What are Cupping Notes?

Cupping

Cupping notes are a set of standardized descriptors used to create a sensory-rich picture of the coffee during a formal cupping process. A coffee cupping, or coffee tasting, is similar to a wine tasting. It’s a professional practice of observing the tastes and aromas of a coffee to determine how it cups. Cupping involves smelling the coffee (smell is very closely linked to taste), moving it around in the mouth to get a feel for its body (or texture), and slurping the coffee to aerate the brew. All of these practices help you to determine the characteristics of the coffee. Some of these different characteristics are: the aroma, body, and flavor/taste.

 
 

Aroma

Beginning from when you grind a coffee, the aroma is a very important aspect of the coffee tasting experience. The aroma of something has a great impact on what you taste. Aromatics of coffee can be associated with an endless amount of other things. Fruity, floral, sweet, spicy, it is important to take notice of what aroma a coffee presents.

 

 

Body

The Body of a coffee describes the weight and texture of the coffee. Some coffees have a viscous, heavy body while others are light or watery. This texture affects the way the other flavors are experienced.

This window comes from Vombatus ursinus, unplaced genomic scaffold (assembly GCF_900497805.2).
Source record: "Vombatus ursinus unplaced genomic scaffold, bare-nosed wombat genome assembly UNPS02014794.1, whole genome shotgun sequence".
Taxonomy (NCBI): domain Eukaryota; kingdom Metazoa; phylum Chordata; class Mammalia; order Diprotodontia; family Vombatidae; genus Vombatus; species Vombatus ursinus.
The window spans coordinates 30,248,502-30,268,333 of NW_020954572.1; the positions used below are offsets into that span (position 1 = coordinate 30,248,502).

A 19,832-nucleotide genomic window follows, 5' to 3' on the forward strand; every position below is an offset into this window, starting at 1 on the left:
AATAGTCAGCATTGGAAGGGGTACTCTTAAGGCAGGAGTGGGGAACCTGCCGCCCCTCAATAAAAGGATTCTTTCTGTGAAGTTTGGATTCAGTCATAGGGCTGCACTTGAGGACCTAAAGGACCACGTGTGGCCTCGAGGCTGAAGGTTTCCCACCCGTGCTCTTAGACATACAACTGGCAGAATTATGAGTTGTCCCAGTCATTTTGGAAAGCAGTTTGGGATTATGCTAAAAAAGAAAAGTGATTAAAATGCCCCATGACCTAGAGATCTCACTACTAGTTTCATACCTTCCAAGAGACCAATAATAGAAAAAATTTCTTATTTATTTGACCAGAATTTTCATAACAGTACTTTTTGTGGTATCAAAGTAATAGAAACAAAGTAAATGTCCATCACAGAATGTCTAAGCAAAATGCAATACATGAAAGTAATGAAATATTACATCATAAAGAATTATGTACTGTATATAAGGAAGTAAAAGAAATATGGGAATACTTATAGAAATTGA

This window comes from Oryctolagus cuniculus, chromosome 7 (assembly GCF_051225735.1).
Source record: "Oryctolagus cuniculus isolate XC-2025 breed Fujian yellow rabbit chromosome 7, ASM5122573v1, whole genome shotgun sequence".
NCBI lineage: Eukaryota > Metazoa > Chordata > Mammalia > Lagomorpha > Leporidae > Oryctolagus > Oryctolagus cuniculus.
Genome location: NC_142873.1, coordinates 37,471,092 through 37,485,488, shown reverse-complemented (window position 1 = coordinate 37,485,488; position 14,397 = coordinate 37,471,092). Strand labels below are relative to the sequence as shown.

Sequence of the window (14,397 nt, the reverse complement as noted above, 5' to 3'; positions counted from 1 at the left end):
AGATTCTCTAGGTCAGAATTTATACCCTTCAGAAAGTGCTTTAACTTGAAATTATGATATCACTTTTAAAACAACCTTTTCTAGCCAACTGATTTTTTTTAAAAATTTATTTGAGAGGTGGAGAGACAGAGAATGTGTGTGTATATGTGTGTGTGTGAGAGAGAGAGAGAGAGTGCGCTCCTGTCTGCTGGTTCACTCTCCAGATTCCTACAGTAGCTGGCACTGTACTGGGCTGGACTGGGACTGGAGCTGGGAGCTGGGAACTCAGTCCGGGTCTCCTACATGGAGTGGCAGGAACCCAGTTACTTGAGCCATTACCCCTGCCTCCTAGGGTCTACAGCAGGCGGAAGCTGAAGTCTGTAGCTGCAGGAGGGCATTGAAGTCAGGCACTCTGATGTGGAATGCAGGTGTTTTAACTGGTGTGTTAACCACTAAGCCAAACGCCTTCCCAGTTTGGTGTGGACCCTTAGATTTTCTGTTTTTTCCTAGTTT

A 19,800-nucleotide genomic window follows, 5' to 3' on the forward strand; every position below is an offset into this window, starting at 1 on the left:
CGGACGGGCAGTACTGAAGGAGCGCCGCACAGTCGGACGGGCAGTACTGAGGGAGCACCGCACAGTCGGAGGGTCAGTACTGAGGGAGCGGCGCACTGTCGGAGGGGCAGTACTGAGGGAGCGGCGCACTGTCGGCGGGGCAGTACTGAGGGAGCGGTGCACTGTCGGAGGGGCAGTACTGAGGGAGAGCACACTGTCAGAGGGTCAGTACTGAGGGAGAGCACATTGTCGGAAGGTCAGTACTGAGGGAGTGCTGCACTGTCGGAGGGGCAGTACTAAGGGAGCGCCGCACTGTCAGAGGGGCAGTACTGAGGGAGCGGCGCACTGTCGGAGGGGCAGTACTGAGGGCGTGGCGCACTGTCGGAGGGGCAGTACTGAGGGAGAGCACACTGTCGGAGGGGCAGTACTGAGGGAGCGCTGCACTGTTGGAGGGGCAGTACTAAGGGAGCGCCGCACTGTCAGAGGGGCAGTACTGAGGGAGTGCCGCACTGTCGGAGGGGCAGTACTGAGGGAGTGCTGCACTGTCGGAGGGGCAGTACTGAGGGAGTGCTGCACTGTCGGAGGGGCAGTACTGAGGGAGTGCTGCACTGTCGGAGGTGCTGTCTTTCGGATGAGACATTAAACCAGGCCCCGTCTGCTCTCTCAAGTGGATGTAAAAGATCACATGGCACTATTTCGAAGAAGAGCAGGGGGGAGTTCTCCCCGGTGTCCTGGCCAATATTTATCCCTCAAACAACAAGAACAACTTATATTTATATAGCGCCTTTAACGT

Flavor/Taste

The flavor, or taste, of coffee can vary depending a variety of factors such as the way the coffee was grown, processed, roasted, or how it was brewed. Taste is closely associated with aroma, but must be evaluated separately. While the aroma is restricted to being dependent on factors outside of the prepare-rs hands, the taste is dependent on those factors as well as on the quality of the preparation. A coffee can exhibit a sour or excessively bitter taste because of poor preparation. A summary of the tastes and aromas, found during the cupping is what is put on the coffee bags as the cupping notes. These kinds of tastes are known as hints and notes. These tastes, however, are not to be confused with flavored coffee. Flavored coffee is when flavors such as hazelnut or vanilla are added to a batch of coffee after it has been roasted. The flavors, or cupping notes, of a coffee come from the actual bean at the origin, how it is roasted, and how it is prepared.

 


 

Flavor Wheel

The Coffee Taster’s Flavor Wheel is a resource used in the coffee industry created by the Specialty Coffee Association in collaboration with World Coffee Research, it is “the largest and most collaborative piece of research on coffee flavor ever completed, inspiring a new set of vocabulary for industry professionals.”

Click here for an interactive flavor-wheel:https://notbadcoffee.com/flavor-wheel-en/